Drugs You Get In Hospital Outpatient Settings

In most cases, the prescription drugs you get in a hospital outpatient setting, like an emergency department or during observation services, aren’t covered by Part B. These are sometimes called “self-administered drugs” that you would normally take on your own. Your Medicare drug plan may cover these drugs under certain circumstances.

You’ll likely need to pay out-of-pocket for these drugs and submit a claim to your drug plan for a refund. Or, if you get a bill for self-administered drugs you got in a doctor’s office, call your Medicare drug plan for more information. Get your plan’s contact information from a Personalized Search (under General Search), or search by plan name.

Automatic-Refill Mail-Order Service For Prescription Drugs

Some people with Medicare get their prescription drugs by using an “automatic refill” service that automatically delivers prescription drugs when you’re about to run out. Some prescription drug plans weren’t making sure that some customers still wanted or needed a prescription drug and this created waste and unnecessary additional costs for people with Medicare and Part D.

Now, there’s a new policy for mail-order prescriptions. Plans have to get your approval to deliver a prescription (new or refill) unless you ask for the refill or request the new prescription. Some plans may ask you for your approval every year so that they can send you all new prescriptions without asking you before each delivery. Other plans may ask you before each delivery.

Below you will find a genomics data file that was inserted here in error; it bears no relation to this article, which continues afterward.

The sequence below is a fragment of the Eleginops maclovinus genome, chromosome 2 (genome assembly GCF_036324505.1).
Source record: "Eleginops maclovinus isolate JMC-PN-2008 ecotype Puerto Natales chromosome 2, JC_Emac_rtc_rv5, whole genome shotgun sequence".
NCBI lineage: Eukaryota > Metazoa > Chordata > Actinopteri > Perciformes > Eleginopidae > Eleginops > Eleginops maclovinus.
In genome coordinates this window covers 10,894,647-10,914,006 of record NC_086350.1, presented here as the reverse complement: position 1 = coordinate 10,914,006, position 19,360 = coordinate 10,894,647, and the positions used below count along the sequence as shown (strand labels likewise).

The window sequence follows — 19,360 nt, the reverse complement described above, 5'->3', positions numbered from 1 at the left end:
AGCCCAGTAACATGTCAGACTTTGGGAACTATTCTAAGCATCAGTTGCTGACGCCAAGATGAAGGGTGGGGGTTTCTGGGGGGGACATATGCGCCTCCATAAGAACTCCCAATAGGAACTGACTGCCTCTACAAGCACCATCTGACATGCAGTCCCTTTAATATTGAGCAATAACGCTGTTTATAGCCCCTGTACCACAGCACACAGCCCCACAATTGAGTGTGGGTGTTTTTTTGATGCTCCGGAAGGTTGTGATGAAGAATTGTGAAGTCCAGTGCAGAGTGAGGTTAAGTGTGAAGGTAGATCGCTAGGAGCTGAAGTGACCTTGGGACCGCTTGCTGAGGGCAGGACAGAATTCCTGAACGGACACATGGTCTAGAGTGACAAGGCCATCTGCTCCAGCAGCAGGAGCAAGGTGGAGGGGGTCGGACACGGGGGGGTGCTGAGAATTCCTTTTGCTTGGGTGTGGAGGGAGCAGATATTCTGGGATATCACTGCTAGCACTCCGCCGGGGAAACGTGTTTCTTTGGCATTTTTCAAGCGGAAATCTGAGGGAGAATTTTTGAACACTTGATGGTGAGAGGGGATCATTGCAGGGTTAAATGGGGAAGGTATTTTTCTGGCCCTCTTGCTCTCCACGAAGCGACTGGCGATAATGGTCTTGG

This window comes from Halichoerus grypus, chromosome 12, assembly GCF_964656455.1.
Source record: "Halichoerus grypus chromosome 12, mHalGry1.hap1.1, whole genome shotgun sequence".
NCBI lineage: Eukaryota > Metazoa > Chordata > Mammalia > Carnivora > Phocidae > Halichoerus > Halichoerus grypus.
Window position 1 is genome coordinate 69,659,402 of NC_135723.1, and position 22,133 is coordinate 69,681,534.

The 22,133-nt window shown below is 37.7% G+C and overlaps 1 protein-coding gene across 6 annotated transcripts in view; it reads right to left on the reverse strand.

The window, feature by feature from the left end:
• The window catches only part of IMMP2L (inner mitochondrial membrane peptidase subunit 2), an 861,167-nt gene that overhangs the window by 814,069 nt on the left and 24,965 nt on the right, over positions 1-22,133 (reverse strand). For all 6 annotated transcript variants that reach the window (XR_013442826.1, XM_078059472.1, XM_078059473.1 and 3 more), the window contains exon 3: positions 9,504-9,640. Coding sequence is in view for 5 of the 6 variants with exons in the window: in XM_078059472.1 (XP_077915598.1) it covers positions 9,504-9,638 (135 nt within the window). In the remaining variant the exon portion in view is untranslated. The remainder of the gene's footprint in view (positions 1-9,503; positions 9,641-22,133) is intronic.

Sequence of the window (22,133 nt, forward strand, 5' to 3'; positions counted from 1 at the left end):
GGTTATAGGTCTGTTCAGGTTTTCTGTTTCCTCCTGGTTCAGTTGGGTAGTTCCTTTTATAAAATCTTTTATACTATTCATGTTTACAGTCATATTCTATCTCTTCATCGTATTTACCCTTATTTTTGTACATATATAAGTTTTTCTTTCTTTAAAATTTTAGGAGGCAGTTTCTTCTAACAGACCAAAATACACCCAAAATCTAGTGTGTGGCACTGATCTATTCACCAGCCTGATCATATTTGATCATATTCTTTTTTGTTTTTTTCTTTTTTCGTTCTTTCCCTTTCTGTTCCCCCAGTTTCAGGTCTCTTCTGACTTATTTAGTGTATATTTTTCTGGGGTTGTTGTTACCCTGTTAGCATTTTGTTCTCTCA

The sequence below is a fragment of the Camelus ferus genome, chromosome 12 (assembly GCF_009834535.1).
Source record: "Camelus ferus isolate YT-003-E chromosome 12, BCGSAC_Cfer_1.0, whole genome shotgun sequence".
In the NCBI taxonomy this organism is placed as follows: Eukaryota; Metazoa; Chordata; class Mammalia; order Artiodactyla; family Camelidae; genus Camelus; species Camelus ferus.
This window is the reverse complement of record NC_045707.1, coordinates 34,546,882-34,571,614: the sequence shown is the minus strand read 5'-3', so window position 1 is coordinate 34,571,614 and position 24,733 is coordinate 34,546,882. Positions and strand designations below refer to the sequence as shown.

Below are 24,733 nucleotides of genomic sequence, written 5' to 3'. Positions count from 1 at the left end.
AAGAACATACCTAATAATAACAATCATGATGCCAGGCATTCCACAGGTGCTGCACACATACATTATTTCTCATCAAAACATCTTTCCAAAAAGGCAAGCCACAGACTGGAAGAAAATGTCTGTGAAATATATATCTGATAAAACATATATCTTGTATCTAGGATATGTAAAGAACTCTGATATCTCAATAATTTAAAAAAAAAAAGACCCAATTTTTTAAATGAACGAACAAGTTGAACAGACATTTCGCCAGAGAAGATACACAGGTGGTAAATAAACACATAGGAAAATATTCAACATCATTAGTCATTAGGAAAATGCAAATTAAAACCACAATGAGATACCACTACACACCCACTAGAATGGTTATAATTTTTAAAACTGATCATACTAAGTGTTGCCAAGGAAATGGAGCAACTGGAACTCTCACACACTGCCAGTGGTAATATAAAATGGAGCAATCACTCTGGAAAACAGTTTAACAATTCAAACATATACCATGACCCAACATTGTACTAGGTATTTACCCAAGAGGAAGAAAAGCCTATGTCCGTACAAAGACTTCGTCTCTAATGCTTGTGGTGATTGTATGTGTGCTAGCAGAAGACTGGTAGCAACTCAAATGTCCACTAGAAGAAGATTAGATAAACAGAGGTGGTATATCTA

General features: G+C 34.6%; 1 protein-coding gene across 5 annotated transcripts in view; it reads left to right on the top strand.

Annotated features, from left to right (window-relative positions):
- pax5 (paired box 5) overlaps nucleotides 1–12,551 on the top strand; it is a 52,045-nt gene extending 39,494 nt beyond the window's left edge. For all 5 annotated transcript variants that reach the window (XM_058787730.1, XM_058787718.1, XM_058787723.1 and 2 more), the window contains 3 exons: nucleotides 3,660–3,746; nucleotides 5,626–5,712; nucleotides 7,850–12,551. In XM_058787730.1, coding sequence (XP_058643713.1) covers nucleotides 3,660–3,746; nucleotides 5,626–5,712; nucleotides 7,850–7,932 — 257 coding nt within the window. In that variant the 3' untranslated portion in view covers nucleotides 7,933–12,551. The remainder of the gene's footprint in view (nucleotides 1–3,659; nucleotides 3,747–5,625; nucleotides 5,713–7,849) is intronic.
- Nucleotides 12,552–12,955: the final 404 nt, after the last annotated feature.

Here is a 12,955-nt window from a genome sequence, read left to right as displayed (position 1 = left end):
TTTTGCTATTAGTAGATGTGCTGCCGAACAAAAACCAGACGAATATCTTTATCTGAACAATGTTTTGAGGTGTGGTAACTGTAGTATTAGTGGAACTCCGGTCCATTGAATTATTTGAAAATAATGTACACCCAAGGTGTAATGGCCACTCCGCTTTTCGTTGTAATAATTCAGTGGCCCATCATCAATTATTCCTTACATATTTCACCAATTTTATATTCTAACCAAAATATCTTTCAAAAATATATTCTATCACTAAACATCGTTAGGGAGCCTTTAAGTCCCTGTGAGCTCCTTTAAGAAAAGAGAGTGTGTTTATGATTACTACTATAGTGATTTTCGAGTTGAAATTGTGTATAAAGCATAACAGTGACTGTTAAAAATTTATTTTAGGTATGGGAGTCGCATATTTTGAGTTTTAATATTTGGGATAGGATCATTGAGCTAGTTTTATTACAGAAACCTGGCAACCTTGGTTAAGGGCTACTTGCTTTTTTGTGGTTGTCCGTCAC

This new policy won’t affect refill reminder programs where you go in person to pick up the prescription, and it won’t apply to long-term care pharmacies that give out and deliver prescription drugs. Giving your approval may be a change for you if you’ve always used mail-order in the past and haven’t had the opportunity to confirm that you still need refills.

If you have Medicare and other health insurance or coverage, each type of coverage is called a “payer.” When there’s more than one payer, “coordination of benefits” rules decide which one pays first. The “primary payer” pays what it owes on your bills first, and then sends the rest to the “secondary payer” to pay. In some cases, there may also be a third payer.


The insurance that pays first (primary payer) pays up to the limits of its coverage.

The one that pays second (secondary payer) only pays if there are costs the primary insurer didn’t cover.

The secondary payer (which may be Medicare) may not pay all the uncovered costs.

If your employer insurance is the secondary payer, you may need to enroll in Medicare Part B before your insurance will pay.

If the insurance company doesn’t pay the claim promptly (usually within 120 days), your doctor or other provider may bill Medicare. Medicare may make a conditional payment to pay the bill, and then later recover any payments the primary payer should’ve made.

A Medicare Supplement Insurance (Medigap) policy, sold by private companies, can help pay some of the health care costs that Original Medicare doesn’t cover, like copayments, coinsurance, and deductibles.